For nearly 70 years the mascot of North Carolina's football team has been a ram. Since Carolina's nickname is Tar Heels, it might seem strange to have a ram as a mascot. It is. But, there is a good explanation. It's offered by Vic Huggins, Carolina's head cheerleader back in 1924.
"In 1924 school spirit was at a peak," Huggins once explained. "But something seemed to be missing. One day it hit me. State had a wolf. What Carolina needed was a symbol."
Two years earlier the Tar Heels had posted a brilliant 9-1 record. The star of that 1922 team was a bruising fullback named Jack Merritt. Merritt was nicknamed "the battering ram" for the way he plunged into lines. It seemed natural to Huggins to link a mascot with Merritt's unusual sobriquet.
"Charlie Woollen, the athletic business manager at that time, agreed with the idea and gave us $25 to purchase a fitting mascot," said Huggins.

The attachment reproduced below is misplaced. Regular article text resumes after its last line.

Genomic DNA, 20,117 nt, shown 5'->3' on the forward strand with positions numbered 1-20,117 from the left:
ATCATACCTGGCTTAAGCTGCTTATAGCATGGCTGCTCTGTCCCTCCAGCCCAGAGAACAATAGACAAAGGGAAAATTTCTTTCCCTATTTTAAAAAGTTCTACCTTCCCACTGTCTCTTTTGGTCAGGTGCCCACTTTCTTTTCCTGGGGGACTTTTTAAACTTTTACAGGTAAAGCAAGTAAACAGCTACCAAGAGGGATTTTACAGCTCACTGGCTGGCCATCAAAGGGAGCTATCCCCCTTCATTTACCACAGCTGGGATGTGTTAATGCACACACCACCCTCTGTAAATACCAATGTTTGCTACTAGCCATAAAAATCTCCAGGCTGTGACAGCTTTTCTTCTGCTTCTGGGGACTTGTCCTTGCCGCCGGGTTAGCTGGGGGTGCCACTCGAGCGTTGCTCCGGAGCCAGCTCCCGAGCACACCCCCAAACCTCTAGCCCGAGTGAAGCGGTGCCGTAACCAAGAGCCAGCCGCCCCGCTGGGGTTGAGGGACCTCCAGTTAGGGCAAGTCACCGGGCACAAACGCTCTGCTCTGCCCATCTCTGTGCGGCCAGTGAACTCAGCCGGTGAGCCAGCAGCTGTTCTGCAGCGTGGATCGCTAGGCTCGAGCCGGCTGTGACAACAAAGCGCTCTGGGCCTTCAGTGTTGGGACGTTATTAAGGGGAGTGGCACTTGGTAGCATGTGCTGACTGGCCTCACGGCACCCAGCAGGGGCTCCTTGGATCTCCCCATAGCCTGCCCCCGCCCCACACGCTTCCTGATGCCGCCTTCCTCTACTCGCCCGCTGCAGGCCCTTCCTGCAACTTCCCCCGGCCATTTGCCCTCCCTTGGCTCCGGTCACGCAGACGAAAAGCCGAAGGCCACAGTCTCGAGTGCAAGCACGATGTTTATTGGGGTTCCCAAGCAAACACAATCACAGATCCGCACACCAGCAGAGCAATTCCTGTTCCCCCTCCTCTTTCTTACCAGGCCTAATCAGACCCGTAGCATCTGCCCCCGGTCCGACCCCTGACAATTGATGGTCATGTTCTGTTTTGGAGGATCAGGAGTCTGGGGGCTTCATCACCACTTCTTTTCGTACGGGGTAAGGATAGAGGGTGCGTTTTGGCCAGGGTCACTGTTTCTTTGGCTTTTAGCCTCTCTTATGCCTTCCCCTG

Rameses the First was shipped in from Texas, arriving just in time to be introduced at a pep rally before the VMI game. Complete with a monogram blanket on his back, Rameses helped make the pep rally one of the school's greatest.
Then the ram was taken to Emerson Field where Carolina was an underdog to a strong VMI team. But, for three quarters the Tar Heels battled the visitors to a scoreless tie.
Late in the fourth period Carolina's Bunn Hackney was called upon to attempt a field goal. Before taking the field he stopped to rub Rameses' head for good luck.
Seconds later Hackney's 30-yard dropkick sailed between the goalposts, giving the Tar Heels a 3-0 victory and a legendary mascot.
Tar Heels rams have traveled everywhere from New York City (for the Carolina-Notre Dame game in 1949) to Jacksonville for Carolina's Gator Bowl appearances.
More UNC Traditions - What is a Tar Heel?